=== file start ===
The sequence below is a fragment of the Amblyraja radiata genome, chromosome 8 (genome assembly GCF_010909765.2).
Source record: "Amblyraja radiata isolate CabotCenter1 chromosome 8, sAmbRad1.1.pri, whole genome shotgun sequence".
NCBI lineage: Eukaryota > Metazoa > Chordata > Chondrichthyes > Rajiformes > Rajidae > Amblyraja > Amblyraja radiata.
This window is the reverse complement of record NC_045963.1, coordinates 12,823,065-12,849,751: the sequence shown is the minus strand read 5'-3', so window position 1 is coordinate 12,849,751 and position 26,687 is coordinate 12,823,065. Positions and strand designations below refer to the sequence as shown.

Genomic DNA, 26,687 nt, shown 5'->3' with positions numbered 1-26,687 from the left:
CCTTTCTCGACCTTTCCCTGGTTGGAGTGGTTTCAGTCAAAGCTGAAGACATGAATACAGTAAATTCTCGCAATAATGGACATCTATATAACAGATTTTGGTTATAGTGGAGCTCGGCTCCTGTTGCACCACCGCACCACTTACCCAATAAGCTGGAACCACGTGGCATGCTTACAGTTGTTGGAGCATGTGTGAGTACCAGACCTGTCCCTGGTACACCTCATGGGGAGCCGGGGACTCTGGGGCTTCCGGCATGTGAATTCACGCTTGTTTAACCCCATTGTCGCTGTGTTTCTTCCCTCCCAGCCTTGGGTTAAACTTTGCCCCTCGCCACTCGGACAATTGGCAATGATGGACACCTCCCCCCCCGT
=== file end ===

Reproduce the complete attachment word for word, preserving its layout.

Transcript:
The sequence below is a fragment of the Amblyraja radiata genome, chromosome 8 (genome assembly GCF_010909765.2).
Source record: "Amblyraja radiata isolate CabotCenter1 chromosome 8, sAmbRad1.1.pri, whole genome shotgun sequence".
NCBI lineage: Eukaryota > Metazoa > Chordata > Chondrichthyes > Rajiformes > Rajidae > Amblyraja > Amblyraja radiata.
This window is the reverse complement of record NC_045963.1, coordinates 12,823,065-12,849,751: the sequence shown is the minus strand read 5'-3', so window position 1 is coordinate 12,849,751 and position 26,687 is coordinate 12,823,065. Positions and strand designations below refer to the sequence as shown.

Genomic DNA, 26,687 nt, shown 5'->3' with positions numbered 1-26,687 from the left:
CCTTTCTCGACCTTTCCCTGGTTGGAGTGGTTTCAGTCAAAGCTGAAGACATGAATACAGTAAATTCTCGCAATAATGGACATCTATATAACAGATTTTGGTTATAGTGGAGCTCGGCTCCTGTTGCACCACCGCACCACTTACCCAATAAGCTGGAACCACGTGGCATGCTTACAGTTGTTGGAGCATGTGTGAGTACCAGACCTGTCCCTGGTACACCTCATGGGGAGCCGGGGACTCTGGGGCTTCCGGCATGTGAATTCACGCTTGTTTAACCCCATTGTCGCTGTGTTTCTTCCCTCCCAGCCTTGGGTTAAACTTTGCCCCTCGCCACTCGGACAATTGGCAATGATGGACACCTCCCCCCCCGT